[awr-jer, ‐dyoo r]


dung; manure; excrement.

Origin of ordure

1300–50; Middle English < Old French, equivalent to ord filthy (< Latin horridus horrid) + -ure -ure
Related formsor·dur·ous, adjective
Dictionary.com Unabridged Based on the Random House Unabridged Dictionary, © Random House, Inc. 2019

Examples from the Web for ordure

Historical Examples of ordure

  • Unionism and order: Separatism and ordure—that is about the sum.

    Ireland as It Is

    Robert John Buckley (AKA R.J.B.)

  • But I have certain sensitive places in my soul: I do not like that word "ordure."

    How He Lied to Her Husband

    George Bernard Shaw

  • The nobility had died, the aristocracy had marched to imbecility or ordure!

    Against The Grain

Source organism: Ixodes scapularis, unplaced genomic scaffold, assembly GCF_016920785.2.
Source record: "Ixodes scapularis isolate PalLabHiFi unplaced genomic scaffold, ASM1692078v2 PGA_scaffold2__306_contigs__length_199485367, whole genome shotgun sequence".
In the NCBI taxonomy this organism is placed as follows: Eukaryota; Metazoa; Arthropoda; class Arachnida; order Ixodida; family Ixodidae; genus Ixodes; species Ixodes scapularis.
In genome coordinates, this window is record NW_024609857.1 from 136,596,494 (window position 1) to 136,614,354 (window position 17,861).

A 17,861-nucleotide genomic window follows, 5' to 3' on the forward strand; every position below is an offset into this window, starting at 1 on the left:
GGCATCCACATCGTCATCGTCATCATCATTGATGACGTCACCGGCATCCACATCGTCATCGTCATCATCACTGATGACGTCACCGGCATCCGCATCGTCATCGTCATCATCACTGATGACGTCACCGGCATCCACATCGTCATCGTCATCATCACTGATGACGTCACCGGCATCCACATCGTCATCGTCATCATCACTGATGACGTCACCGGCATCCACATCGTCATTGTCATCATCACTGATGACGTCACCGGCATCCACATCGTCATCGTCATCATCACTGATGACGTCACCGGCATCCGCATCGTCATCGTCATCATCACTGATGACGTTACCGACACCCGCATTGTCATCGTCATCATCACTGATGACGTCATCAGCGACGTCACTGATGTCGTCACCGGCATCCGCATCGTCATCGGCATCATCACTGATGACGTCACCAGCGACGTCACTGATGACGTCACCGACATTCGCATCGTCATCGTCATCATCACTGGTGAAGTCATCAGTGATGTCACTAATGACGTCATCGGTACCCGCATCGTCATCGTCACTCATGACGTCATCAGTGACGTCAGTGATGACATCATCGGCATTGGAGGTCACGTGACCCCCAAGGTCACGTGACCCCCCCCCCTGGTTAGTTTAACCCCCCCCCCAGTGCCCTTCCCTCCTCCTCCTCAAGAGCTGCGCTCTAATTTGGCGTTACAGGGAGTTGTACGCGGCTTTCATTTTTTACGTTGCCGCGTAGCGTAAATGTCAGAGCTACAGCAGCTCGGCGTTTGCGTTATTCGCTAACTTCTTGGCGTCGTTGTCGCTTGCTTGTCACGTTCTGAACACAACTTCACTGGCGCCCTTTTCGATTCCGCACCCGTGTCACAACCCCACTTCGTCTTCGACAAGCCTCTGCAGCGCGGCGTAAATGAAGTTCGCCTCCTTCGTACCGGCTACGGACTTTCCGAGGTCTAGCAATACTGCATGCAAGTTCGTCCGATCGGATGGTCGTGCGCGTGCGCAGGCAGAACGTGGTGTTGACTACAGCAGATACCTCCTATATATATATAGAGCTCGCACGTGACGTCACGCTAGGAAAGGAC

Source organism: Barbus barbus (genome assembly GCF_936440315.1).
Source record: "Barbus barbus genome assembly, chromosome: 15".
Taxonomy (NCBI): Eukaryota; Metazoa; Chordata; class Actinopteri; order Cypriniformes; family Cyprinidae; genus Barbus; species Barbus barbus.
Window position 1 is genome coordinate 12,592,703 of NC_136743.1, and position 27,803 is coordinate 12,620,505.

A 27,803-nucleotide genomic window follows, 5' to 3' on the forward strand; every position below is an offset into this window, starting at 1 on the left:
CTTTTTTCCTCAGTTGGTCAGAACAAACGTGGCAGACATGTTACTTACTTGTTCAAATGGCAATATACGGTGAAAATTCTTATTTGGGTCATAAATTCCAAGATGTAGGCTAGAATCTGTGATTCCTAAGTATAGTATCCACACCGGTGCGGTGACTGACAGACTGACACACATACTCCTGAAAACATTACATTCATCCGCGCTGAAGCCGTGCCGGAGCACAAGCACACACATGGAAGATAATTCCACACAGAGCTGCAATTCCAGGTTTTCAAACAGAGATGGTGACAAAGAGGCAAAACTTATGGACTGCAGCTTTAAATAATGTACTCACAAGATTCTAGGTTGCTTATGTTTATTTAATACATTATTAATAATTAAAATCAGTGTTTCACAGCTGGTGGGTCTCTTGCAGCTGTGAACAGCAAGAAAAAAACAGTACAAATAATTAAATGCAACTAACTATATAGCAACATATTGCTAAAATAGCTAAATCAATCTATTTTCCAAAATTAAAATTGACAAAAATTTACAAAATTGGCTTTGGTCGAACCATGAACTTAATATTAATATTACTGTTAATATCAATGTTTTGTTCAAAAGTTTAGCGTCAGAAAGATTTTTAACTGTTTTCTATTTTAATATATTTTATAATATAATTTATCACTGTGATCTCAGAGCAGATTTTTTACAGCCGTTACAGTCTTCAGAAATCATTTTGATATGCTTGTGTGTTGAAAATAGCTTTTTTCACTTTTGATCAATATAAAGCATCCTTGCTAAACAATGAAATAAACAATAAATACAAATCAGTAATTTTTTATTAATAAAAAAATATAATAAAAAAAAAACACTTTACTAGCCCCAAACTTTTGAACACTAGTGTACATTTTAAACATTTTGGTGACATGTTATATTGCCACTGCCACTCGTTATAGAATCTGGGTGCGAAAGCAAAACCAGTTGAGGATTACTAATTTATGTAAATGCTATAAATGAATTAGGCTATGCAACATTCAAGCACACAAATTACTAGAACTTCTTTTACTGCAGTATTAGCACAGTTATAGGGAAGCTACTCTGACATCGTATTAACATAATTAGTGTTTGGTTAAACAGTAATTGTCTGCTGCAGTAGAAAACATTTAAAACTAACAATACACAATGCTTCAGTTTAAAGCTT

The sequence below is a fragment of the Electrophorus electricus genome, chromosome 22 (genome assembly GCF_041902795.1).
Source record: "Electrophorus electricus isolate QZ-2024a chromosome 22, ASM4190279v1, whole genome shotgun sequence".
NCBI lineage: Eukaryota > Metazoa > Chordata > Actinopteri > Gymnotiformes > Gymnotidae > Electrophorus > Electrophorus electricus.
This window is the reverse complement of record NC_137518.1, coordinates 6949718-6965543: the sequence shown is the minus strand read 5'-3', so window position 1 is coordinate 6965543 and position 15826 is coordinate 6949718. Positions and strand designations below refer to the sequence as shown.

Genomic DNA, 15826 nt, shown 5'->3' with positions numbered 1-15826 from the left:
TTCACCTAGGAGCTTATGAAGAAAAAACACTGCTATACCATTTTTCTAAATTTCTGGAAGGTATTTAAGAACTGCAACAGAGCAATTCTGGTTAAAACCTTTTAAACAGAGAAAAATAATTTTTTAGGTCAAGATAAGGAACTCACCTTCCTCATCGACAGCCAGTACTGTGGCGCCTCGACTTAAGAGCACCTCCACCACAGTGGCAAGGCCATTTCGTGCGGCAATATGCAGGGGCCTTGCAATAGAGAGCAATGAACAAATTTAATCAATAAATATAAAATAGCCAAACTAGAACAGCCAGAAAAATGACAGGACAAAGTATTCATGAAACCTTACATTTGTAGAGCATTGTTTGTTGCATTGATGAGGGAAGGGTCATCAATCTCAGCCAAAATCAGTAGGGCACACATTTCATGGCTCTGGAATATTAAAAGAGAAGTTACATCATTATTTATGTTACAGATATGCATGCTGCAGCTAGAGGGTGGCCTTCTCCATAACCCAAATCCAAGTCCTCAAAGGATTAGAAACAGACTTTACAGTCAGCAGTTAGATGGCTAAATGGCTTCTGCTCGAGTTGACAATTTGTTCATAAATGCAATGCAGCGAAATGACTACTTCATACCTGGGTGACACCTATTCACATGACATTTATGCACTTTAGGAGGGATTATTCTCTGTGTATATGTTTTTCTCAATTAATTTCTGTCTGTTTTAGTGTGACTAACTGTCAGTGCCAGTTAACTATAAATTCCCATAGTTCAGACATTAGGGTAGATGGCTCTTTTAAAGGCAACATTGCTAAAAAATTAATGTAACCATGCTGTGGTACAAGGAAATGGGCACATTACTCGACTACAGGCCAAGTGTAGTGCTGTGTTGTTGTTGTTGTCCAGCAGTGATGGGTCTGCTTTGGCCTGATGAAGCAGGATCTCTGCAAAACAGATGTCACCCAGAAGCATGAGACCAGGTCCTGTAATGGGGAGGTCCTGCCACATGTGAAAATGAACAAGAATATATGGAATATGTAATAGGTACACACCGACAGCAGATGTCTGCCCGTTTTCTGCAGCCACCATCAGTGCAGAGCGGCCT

Joris-Karl Huysmans

  • The students laugh at him and make him tipsy; the street boys pelt him with ordure; the better cafes turn him from their doors.

    Ballads of a Bohemian

    Robert W. Service

  • Ordure palpable and abominable was plentiful, and the swollen carcasses of small animals exhaled their biting wafts.

    The Chequers

    James Runciman

British Dictionary definitions for ordure



excrement; dung
something regarded as being morally offensive

Word Origin for ordure

C14: via Old French, from ord dirty, from Latin horridus shaggy
Collins English Dictionary - Complete & Unabridged 2012 Digital Edition © William Collins Sons & Co. Ltd. 1979, 1986 © HarperCollins Publishers 1998, 2000, 2003, 2005, 2006, 2007, 2009, 2012

Word Origin and History for ordure

late 14c., from Old French ordure "filth, uncleanliness" (12c.), from ord, ort "filthy, dirty, foul," from Latin horridus "dreadful" (see horrid).

Online Etymology Dictionary, © 2010 Douglas Harper